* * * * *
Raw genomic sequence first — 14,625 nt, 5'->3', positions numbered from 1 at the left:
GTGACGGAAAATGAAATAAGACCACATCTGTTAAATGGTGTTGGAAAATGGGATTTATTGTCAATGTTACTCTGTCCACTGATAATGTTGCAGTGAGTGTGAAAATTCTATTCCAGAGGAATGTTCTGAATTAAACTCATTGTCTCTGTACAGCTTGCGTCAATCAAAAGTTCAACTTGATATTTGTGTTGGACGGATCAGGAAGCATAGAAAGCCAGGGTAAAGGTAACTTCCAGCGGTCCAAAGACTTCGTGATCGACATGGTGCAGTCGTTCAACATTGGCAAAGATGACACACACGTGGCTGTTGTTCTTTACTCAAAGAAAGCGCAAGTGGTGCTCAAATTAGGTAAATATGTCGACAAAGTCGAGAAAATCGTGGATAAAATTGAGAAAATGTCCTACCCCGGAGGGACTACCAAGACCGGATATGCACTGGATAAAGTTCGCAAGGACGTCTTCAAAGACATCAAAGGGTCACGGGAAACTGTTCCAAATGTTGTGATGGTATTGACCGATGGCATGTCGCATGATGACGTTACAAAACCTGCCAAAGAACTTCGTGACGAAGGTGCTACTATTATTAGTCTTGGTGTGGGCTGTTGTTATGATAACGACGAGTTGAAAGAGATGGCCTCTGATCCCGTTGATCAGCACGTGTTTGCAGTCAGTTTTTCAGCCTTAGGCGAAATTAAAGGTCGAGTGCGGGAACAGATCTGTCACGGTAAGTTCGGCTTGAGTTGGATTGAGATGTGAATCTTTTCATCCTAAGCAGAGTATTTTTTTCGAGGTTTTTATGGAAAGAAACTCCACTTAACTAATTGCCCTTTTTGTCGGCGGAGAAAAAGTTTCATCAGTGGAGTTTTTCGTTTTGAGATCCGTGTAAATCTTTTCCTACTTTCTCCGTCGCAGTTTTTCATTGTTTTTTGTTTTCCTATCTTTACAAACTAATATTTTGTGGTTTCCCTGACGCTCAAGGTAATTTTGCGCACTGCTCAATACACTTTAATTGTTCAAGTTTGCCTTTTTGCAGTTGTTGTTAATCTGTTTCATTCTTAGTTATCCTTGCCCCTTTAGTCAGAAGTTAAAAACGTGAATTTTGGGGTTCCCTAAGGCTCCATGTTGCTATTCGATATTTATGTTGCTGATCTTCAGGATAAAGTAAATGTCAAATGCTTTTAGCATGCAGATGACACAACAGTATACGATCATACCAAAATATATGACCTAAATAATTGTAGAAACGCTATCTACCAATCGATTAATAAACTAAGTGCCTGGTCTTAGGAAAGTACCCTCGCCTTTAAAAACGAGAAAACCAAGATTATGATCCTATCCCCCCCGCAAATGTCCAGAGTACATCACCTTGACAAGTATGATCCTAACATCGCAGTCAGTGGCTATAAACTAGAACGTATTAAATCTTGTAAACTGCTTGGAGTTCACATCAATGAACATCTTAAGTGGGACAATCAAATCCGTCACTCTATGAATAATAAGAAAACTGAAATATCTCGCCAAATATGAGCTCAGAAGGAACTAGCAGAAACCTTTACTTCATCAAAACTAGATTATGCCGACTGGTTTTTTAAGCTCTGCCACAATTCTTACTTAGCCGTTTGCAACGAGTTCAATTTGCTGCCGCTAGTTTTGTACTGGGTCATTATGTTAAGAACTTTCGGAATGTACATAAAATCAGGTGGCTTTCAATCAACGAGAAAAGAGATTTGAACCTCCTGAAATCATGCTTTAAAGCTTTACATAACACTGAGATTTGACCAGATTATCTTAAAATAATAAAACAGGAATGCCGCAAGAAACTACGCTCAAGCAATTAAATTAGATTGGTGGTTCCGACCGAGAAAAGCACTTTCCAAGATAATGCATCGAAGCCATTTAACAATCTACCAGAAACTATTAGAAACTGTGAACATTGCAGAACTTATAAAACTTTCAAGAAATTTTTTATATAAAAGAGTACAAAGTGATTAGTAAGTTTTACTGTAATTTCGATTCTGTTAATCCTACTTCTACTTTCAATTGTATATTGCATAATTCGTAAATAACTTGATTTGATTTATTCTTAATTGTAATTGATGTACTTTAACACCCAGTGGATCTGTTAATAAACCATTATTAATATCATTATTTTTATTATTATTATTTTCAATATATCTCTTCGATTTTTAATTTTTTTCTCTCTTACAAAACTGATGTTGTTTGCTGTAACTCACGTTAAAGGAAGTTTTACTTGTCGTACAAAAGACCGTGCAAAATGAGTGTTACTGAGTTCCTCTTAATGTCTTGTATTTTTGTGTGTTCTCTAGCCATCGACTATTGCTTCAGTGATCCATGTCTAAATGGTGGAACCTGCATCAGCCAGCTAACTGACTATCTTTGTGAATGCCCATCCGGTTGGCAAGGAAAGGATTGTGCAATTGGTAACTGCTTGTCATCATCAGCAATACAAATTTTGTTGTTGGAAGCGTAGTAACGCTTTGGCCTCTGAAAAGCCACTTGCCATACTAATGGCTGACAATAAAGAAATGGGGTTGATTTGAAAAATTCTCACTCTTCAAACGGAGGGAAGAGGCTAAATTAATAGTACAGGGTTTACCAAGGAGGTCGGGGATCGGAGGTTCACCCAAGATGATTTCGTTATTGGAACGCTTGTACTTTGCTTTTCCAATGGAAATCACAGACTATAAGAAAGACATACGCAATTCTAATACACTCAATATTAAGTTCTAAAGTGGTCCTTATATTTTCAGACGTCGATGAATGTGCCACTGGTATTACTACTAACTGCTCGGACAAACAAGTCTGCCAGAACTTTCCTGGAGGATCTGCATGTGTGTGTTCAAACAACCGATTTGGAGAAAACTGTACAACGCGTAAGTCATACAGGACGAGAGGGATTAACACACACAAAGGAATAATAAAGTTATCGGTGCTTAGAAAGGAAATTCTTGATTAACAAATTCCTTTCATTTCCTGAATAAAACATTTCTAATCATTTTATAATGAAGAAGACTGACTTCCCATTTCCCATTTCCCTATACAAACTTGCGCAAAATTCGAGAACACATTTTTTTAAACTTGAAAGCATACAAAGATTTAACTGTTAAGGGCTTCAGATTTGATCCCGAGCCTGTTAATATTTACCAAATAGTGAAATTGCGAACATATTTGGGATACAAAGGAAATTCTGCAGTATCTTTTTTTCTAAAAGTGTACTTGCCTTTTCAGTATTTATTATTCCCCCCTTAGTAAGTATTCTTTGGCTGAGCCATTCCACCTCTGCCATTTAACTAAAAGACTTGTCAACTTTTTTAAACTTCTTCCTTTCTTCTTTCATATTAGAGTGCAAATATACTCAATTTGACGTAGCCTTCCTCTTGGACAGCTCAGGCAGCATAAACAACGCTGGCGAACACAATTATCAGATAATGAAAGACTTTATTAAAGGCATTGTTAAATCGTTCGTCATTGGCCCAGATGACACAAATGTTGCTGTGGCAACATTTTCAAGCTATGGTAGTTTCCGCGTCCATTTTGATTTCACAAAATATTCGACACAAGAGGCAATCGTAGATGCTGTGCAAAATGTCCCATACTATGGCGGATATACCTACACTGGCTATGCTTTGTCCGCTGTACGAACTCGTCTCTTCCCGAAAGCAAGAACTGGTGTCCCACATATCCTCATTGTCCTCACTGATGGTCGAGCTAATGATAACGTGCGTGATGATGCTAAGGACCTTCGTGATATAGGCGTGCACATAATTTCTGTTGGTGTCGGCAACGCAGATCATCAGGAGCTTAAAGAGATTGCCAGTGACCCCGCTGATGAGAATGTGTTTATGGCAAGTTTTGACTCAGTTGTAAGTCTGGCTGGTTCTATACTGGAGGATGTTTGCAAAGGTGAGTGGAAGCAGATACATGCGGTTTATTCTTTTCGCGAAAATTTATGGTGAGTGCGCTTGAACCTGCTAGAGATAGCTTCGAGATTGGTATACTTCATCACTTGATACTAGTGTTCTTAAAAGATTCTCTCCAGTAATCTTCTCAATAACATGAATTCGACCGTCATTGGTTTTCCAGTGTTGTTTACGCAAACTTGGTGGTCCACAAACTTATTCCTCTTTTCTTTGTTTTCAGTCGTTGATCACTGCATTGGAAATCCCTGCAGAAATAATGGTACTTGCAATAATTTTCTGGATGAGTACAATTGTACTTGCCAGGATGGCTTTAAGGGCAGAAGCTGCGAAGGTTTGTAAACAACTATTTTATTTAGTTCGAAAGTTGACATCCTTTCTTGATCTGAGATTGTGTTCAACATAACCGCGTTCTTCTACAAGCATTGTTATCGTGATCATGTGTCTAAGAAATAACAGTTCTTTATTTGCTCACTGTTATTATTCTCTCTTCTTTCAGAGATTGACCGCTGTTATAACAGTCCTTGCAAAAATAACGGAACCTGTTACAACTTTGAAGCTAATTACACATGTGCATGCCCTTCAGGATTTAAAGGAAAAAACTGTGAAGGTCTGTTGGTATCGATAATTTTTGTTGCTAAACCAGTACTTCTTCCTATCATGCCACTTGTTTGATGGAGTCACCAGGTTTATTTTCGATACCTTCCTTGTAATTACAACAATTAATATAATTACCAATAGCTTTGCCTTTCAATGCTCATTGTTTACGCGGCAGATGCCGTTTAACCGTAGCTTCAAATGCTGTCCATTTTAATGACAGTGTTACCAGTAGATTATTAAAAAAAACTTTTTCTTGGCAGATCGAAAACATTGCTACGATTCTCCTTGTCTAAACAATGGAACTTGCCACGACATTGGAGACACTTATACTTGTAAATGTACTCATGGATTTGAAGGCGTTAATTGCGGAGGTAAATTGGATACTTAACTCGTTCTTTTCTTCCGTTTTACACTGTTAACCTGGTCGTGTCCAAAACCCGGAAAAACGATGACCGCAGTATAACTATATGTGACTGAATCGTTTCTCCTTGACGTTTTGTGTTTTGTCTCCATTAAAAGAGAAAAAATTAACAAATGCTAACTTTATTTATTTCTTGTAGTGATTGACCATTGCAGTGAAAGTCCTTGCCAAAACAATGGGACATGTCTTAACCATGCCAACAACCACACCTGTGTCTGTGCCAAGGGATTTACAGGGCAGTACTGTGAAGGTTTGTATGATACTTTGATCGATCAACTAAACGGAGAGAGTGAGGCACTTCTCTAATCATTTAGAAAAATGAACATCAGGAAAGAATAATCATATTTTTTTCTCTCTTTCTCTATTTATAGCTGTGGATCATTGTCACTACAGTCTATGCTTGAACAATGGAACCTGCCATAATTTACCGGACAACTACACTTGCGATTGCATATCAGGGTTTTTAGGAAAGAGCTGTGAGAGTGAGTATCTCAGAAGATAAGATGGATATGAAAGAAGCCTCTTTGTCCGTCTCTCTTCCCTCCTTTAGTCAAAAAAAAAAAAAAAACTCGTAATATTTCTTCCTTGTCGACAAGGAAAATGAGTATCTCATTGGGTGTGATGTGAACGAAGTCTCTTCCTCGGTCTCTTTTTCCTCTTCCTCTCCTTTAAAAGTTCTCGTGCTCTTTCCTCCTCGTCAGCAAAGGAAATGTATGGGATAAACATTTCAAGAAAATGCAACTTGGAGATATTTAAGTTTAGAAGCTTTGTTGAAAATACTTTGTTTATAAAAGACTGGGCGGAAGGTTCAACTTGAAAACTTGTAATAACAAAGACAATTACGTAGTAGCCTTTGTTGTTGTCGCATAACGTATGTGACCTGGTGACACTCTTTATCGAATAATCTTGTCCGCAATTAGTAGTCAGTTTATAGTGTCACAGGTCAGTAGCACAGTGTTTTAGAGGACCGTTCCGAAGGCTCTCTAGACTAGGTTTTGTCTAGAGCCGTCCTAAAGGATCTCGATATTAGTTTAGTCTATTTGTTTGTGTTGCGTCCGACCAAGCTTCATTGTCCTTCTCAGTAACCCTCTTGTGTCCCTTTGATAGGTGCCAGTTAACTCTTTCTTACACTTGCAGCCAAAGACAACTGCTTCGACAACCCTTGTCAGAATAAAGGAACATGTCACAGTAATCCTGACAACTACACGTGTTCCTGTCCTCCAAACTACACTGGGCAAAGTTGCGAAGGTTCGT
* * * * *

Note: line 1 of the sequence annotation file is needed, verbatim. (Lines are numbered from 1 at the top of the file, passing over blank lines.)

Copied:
Raw genomic sequence first — 14,625 nt, 5'->3', positions numbered from 1 at the left: